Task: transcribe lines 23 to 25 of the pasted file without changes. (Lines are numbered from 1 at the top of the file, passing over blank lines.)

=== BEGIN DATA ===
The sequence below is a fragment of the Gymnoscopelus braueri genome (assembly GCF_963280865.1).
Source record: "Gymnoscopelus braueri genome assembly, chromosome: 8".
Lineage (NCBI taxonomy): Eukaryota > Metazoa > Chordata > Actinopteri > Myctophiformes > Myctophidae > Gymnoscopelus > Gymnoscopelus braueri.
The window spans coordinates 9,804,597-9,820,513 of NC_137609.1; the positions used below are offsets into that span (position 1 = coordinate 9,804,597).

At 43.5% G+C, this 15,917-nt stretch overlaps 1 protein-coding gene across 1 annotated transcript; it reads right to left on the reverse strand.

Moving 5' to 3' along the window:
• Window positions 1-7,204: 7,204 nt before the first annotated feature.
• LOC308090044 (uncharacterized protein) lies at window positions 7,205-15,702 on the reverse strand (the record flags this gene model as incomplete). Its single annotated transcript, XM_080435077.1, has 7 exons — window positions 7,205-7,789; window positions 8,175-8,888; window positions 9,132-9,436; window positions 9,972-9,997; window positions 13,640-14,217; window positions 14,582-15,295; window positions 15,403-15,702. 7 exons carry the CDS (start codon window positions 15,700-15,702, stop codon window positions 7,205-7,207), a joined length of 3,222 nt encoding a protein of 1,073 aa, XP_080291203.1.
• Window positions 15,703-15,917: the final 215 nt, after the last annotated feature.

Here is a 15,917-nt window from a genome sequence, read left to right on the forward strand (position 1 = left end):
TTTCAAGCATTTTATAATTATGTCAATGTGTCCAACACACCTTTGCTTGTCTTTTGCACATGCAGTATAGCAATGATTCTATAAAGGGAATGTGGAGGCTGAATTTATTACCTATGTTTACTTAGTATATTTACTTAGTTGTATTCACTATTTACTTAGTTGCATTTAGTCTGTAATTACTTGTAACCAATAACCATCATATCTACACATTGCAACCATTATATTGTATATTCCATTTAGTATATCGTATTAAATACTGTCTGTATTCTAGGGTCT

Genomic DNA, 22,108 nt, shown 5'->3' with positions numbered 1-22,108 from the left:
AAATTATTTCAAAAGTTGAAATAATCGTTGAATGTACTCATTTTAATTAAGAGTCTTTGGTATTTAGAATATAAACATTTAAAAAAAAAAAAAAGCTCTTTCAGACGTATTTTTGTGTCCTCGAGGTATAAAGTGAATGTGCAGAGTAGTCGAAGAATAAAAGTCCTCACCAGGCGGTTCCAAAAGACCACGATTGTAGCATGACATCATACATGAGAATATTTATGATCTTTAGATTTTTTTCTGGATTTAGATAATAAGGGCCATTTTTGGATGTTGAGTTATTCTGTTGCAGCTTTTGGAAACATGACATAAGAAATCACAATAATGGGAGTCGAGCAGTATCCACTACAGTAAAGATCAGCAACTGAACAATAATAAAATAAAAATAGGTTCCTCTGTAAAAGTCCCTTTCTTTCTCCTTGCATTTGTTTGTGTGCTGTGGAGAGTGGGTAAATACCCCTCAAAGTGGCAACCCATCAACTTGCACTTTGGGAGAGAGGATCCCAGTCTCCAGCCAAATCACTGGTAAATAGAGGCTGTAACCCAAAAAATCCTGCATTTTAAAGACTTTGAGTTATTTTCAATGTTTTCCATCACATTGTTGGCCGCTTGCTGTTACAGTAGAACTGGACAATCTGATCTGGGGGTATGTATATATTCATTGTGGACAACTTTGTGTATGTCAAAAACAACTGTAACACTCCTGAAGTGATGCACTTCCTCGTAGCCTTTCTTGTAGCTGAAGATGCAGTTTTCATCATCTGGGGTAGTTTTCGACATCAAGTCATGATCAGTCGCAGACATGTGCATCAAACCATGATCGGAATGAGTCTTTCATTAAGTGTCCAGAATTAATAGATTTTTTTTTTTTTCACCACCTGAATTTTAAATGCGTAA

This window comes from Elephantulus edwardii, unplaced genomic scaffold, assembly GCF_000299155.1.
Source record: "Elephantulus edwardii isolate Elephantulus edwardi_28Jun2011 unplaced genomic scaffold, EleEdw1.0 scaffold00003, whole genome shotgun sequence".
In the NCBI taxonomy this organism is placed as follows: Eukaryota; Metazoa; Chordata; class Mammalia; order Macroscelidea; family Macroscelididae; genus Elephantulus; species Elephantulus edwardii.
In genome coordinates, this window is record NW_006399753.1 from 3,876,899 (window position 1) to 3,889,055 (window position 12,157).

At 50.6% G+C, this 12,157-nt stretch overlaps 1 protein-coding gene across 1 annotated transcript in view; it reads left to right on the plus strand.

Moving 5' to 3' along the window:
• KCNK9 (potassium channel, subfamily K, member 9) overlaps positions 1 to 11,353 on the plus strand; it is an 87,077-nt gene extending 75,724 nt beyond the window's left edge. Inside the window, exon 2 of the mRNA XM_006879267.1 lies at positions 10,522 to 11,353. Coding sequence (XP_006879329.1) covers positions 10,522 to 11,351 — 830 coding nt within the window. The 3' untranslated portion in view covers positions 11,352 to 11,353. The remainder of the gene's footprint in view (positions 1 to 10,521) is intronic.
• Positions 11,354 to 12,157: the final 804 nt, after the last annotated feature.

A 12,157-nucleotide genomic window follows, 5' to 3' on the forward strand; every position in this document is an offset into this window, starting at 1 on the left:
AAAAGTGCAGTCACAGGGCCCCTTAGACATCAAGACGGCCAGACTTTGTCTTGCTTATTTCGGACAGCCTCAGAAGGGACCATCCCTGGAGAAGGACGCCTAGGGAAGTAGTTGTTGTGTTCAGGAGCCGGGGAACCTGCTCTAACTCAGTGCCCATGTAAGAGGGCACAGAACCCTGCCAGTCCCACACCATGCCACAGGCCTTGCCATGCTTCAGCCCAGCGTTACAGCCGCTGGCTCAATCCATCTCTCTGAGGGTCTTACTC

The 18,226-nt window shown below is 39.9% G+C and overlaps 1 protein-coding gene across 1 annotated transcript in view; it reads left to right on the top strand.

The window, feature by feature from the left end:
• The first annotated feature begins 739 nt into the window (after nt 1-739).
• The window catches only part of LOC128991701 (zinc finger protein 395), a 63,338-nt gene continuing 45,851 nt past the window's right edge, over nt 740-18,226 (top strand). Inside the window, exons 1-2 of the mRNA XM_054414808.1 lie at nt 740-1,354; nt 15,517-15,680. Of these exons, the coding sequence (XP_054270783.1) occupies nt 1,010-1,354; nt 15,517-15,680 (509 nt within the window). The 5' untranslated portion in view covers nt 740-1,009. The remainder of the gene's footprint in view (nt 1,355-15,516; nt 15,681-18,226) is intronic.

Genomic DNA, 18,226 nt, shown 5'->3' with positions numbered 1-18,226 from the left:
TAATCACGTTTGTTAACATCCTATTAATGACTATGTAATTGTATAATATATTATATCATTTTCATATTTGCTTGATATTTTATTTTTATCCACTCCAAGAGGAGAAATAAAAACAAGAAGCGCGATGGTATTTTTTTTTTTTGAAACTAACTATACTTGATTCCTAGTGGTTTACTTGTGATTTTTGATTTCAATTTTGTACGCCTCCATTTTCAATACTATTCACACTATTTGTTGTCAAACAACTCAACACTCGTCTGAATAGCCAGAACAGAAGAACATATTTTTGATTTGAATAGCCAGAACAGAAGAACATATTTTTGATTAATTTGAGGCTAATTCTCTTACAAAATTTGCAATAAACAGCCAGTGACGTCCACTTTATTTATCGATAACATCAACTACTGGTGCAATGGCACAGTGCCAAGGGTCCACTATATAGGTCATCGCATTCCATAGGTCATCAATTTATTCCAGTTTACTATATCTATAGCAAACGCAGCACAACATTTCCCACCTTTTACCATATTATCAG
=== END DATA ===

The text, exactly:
AAAAGTGCAGTCACAGGGCCCCTTAGACATCAAGACGGCCAGACTTTGTCTTGCTTATTTCGGACAGCCTCAGAAGGGACCATCCCTGGAGAAGGACGCCTAGGGAAGTAGTTGTTGTGTTCAGGAGCCGGGGAACCTGCTCTAACTCAGTGCCCATGTAAGAGGGCACAGAACCCTGCCAGTCCCACACCATGCCACAGGCCTTGCCATGCTTCAGCCCAGCGTTACAGCCGCTGGCTCAATCCATCTCTCTGAGGGTCTTACTC

The 18,226-nt window shown below is 39.9% G+C and overlaps 1 protein-coding gene across 1 annotated transcript in view; it reads left to right on the top strand.

The window, feature by feature from the left end: